Daily VideoJuly 18, 2013
Myanmar Farmers at Risk from Government Land Seizures
Watch In Race to Develop Myanmar, Government Grabs Farmland on PBS. See more from PBS NewsHour.
In the Asian country of Myanmar, also known as Burma, farmers are facing the destruction of their family’s homeland as the government enters into numerous development contracts with large corporations in the race to develop the impoverished country. Farmlands that have been owned and farmed for generations will soon be high-tech food and textile factories.
Part of the problem is that most Myanmar farmers do not own the deed to their inherited lands. This was never a problem until the late 1980s when a repressive dictatorships took farmlands for military use and to give to the elite. Landowners were offered little, if any, compensation for their farms, and often faced jail time for refusing to leave.
While the development of the farmland in Myanmar may mean lots of jobs and a surge of trade revenue, it is the farmers who will pay the biggest price. Roughly 70 percent of the population relying on agriculture for their livelihoods. The risk of insecurity from unresolved land issues is high.
“Powerful government leaders, their children and relatives, together with their business cronies, lawlessly confiscated a great deal of agricultural land for their own interests.” – Maung Maung Win
1. Where is Myanmar?
2. If a person relies on agriculture for their livelihood, what might they grow for their job?
3. How is a dictatorship different from a democratic government?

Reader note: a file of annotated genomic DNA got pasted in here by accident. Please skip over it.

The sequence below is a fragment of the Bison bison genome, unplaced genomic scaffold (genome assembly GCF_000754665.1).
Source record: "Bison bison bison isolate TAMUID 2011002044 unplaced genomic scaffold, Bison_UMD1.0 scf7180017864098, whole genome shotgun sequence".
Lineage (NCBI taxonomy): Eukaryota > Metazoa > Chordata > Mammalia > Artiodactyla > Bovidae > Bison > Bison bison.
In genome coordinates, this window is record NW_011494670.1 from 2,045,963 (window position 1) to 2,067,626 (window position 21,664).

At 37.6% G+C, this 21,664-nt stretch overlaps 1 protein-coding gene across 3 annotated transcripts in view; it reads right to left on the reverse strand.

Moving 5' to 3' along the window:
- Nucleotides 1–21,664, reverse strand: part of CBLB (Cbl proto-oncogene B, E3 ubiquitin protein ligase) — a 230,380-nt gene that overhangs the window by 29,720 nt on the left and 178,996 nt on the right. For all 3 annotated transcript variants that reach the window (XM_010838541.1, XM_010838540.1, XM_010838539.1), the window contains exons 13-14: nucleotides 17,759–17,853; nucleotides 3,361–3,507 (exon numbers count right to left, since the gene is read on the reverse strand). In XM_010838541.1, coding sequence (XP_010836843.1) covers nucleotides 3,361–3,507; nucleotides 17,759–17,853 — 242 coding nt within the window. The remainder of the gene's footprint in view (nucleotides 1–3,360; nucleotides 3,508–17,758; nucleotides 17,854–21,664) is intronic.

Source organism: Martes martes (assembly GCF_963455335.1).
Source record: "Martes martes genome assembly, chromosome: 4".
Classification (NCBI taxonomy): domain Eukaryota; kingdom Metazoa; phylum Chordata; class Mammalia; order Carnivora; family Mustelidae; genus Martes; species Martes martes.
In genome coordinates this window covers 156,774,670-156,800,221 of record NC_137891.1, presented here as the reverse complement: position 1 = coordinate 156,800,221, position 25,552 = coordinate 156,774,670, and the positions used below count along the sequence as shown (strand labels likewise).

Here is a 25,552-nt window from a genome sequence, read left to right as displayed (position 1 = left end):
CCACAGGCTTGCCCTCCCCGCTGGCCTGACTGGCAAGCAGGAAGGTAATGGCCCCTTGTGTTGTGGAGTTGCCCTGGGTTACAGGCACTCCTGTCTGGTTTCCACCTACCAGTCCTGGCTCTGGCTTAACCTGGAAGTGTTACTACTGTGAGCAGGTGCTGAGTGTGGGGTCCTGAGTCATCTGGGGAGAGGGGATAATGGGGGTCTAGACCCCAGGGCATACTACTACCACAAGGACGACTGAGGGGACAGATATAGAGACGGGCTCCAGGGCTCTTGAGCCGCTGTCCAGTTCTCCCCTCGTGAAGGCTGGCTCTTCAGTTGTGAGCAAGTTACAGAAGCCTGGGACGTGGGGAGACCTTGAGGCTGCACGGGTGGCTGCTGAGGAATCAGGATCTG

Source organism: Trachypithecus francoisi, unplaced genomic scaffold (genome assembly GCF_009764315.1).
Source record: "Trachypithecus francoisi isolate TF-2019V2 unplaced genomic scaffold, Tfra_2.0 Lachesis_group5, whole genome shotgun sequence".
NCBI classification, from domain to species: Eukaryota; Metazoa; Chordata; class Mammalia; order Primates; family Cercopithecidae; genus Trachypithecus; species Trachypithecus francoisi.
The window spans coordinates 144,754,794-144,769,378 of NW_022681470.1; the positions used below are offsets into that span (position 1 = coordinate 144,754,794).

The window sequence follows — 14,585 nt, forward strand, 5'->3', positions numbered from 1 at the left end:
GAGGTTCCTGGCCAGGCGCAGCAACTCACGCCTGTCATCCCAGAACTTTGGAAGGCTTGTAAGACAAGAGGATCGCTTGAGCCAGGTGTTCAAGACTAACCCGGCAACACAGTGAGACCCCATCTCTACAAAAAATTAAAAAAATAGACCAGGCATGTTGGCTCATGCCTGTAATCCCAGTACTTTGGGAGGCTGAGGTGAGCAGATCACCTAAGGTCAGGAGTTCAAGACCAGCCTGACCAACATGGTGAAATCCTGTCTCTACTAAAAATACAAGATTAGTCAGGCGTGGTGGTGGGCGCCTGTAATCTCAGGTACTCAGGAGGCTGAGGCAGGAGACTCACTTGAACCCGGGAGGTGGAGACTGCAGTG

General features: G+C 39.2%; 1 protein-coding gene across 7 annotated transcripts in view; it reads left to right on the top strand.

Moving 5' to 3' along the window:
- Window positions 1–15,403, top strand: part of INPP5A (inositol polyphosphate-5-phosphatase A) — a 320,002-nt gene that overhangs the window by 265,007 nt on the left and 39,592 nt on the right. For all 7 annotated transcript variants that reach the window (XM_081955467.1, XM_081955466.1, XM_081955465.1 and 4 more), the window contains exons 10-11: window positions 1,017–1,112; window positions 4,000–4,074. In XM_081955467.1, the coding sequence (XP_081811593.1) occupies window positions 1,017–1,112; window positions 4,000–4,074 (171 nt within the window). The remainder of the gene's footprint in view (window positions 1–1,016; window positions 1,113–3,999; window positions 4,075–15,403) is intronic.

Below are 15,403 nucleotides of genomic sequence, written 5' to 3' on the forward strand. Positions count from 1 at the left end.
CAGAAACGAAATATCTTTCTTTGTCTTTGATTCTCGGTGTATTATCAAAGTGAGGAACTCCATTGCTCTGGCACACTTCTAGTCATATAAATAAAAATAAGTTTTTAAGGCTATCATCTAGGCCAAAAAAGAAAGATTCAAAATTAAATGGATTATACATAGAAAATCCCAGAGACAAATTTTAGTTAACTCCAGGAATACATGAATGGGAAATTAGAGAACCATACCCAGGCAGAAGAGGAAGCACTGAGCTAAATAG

1. Why do people need proof of ownership of their home?
2. If farmers do not have legal proof that the land belongs to them, do they have the right to stay on it? Why or why not?
3. How would you react if your government forced you to leave your home? How would you handle the situation?
— Compiled by Carrie Waltemeyer for NewsHour Extra
Tooltip of related stories
Tooltip of more video block
Submit Your Student Voice
Today’s Daily News Story provides video, key terms and discussion questions to help teachers talk with their students about the events in Charlottesville, Virginia. Continue readingArts & CultureEconomicsHealthScienceSocial StudiesU.S.UncategorizedWorld
Montpelier, the home of James Madison, the fourth president of the United States, recently opened a new permanent exhibit at the Virginia estate to inform visitors about Madison’s slaves and the lives they led. Continue readingArts & CultureEconomicsHealthScienceSocial StudiesU.S.UncategorizedWorld
As high-density, industrial-scale livestock feeding operations become the norm, farmers have had to take extra steps to keep animals healthy. Illnesses and diseases grow and spread quickly when large numbers of similar animals are kept in close proximity. Continue readingArts & CultureEconomicsHealthScienceSocial StudiesU.S.UncategorizedWorld
Rose-ringed parakeets have multiplied by the thousands on the Hawaiian island of Kauai since the 1960s, when a few parakeets kept as pets escaped. The birds have since caused problems by damaging native plants and farm crops. Continue readingArts & CultureEconomicsHealthScienceSocial StudiesU.S.UncategorizedWorld
Health care reform has occupied the spotlight on Capitol Hill in recent months, but an equally contentious issue is on the Republican agenda next: tax reform. A team of six Republican leaders has already developed some broad policy goals. Continue readingArts & CultureEconomicsHealthScienceSocial StudiesU.S.UncategorizedWorld